Tuesday, February 6, 2018

A brood of orphans

I sometimes lament the fact that I have been recording and releasing music for no one much more than myself for some 23 years at the time of writing this. I like what I do or wouldn't keep doing it. Having said that, I am often surprised that more people do not respond to it. I have weird taste and I tend to trust my instincts so maybe the fact that it can be hard to classify what it is I am doing is part and parcel as to why I have not built a substantial following. Add to it that I rarely perform live, am not one given to self promotion, and one can begin to understand why I am not a raging success as a musician.

Then there are those dear unfortunate few that are immensely talented, get signed to big labels, and even tour the world, and still cannot connect with the public at large enough to eek out even a modest living from their art. Like Shelleyan Orphan, for instance. I was introduced to them by the video for "Burst" when I saw it during an episode of 120 Minutes on MTV in the early 90's. Not long after I found a promo cassette of 'Humroot' somewhere. I didn't know what to make of it at first, but it grew on me. Eventually, I would come to know their whole catalog intimately, as well as some of the story that accompanies it.

It's not an especially pretty one either: two young people with very specific tastes and ideas set out to do something true to themselves. They find some advocates on the way(enter Geoff Travis of Rough Trade), as well as some adversaries(namely the British music press), even embark upon a world tour as an opener for the Cure for which they were selected by Robert Smith himself, but still weren't able to find a larger audience. They disband and reform some years later to release a strong comeback album. They do not release another studio record before Caroline Crawley dies from breast cancer.

As a maker of dejected music I feel like it partly my duty to collect and honor other dejected musics so if you've read thus far, good on you. Might as well read this interview with Jem Tayle and watch a couple of youtube videos while you're here. Thanks for visiting.

The song/video that introduced me to them:




One of my favorite tunes from them:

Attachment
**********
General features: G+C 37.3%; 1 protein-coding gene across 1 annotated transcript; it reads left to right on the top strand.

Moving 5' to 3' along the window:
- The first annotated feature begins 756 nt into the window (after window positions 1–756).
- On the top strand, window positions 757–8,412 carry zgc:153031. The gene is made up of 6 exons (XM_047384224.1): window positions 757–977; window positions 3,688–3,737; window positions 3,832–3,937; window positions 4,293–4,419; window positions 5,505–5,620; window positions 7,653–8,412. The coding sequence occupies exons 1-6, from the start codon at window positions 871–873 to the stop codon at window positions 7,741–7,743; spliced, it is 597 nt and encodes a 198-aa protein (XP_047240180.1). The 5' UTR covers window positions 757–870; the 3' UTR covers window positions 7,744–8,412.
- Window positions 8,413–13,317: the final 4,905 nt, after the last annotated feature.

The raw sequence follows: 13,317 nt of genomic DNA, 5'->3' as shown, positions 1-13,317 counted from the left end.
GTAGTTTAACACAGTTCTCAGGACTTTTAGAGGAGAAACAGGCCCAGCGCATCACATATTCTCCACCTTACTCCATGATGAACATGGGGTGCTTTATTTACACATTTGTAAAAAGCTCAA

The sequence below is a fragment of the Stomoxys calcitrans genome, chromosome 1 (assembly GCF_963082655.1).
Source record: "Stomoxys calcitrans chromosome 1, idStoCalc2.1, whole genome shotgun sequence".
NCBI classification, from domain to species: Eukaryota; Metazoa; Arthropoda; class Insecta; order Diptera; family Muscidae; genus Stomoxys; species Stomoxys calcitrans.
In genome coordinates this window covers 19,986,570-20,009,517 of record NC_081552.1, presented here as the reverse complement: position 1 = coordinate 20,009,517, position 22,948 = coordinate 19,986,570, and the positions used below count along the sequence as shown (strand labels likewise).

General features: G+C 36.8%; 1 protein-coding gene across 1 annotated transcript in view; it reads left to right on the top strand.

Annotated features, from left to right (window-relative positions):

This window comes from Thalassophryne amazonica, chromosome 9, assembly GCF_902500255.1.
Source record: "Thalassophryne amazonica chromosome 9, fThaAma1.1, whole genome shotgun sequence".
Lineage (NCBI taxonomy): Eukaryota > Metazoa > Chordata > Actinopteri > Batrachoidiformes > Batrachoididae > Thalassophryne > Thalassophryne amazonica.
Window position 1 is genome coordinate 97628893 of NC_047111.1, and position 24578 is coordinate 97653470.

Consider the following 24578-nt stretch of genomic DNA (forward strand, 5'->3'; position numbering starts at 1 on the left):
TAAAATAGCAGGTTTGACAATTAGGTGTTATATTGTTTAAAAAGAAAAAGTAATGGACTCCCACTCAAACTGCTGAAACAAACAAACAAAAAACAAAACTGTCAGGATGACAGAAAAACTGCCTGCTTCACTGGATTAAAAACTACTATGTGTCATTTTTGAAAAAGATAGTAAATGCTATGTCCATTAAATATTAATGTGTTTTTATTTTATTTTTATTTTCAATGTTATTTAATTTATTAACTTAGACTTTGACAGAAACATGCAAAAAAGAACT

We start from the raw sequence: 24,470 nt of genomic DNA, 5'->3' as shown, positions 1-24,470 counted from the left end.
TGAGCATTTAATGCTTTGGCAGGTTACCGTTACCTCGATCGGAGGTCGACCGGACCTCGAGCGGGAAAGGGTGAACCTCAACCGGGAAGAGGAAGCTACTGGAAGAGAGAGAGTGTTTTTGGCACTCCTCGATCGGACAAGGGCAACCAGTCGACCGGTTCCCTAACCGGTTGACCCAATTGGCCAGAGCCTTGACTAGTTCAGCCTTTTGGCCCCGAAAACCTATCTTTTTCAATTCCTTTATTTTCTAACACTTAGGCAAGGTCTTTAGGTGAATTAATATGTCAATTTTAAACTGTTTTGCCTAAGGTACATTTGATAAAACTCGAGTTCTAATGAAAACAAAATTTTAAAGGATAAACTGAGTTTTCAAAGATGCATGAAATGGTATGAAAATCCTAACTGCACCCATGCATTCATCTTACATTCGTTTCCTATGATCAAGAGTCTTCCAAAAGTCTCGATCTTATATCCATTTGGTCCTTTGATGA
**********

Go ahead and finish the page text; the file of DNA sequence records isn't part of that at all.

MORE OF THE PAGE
The performance in 1987 on The Tube that caught the eye of Robert Smith:

 And one more just to represent their second record:



Wednesday, January 10, 2018

Echo Dome in C

Filmmakers Aaron O'Laughlin and Zane Hall shot this video of me improvising on electronics, guitar, and melodica in a disused phosphate silo. Aaron wove it all together quite nicely in the editing process. The acoustics of the space are such that it is an electrifying spatial, spectral experience. Imagine not just hearing a delayed signal or reverberation, but being inside of it. I hope to find time to go back and record a record of drones with battery powered equipment in the not too distant future.

Thursday, December 14, 2017

The best band that never was

I played in a version of this band along with Steve and Josh from Brittle Stars and Jeremy and Juliette from Plastic Mastery for a while. The record was never finished before the band started shedding members as far as I know. I seem to remember that maybe the record was done, but not mixed for whatever reason. I had left the band the year prior with the arrival of my first child. The French Horns were the best band that never was.

You can hear the recordings here

Monday, November 20, 2017

Your face turns away

I wrote a song some years ago that borrows from this. I hope to record that song sometime soon along with a few others for an ep.


Wednesday, July 5, 2017

Heartbreak Always

It has occurred to me more than once that hurting is just what we're here to do. As in, all of us. You reading this, me having pecked it out on a keyboard at my desk while at work when I should be being productive, but instead am preoccupied with thoughts of death as life callously passes me by.

A nephew on my wife's side of the family was killed in a terrible car crash this past weekend. He leaves behind a three year old daughter, a child a year younger than my own youngest. I can not help but feel like I am on borrowed time; not that my life will be cut short, but merely that I am often too feeble minded to accept and appreciate the present  moment in all of its glory. I am working on it, though.

Each loving glance between my wife and I, each caress of my childrens' hair, each moment of laughter, every philosophical conversation with my oldest, every bite of food, every wave that crashes on the shore, every breeze that cools....I am trying to drink it in and savor it to its fullest. And most importantly, let those I love and appreciate know how deeply I love them.

A film maker I admire, Jon Jost, has a daughter he has been estranged from due to, as I understand it, an acrimonious split between he and the child's mother. As he was not able to see her he set up blogs to write to her about his adventures and share his musings. I sometimes feel like I bother with this blog for similar reasons: maybe one day when or if my own offspring are curious enough to find these posts perhaps it will give them some insight into who I was at the time.

Being a father is one of the hardest jobs I've ever had, but it is always an honor. I take my role as a father very seriously. I have tried and continue to try to be a solid, reliable, loving, and open father to my daughters. I have read through many of Jon's pages for Clara in the past and felt the pain he must carry being denied access to his child. I am grateful for the opportunity to spend my days among the humans I have created.

If you are in need of perspective, please visit https://paginasparaclarinha.wordpress.com/
I would urge you to read the 'About' section if you are so inclined for context. It is heartbreaking.
As always,

BCFL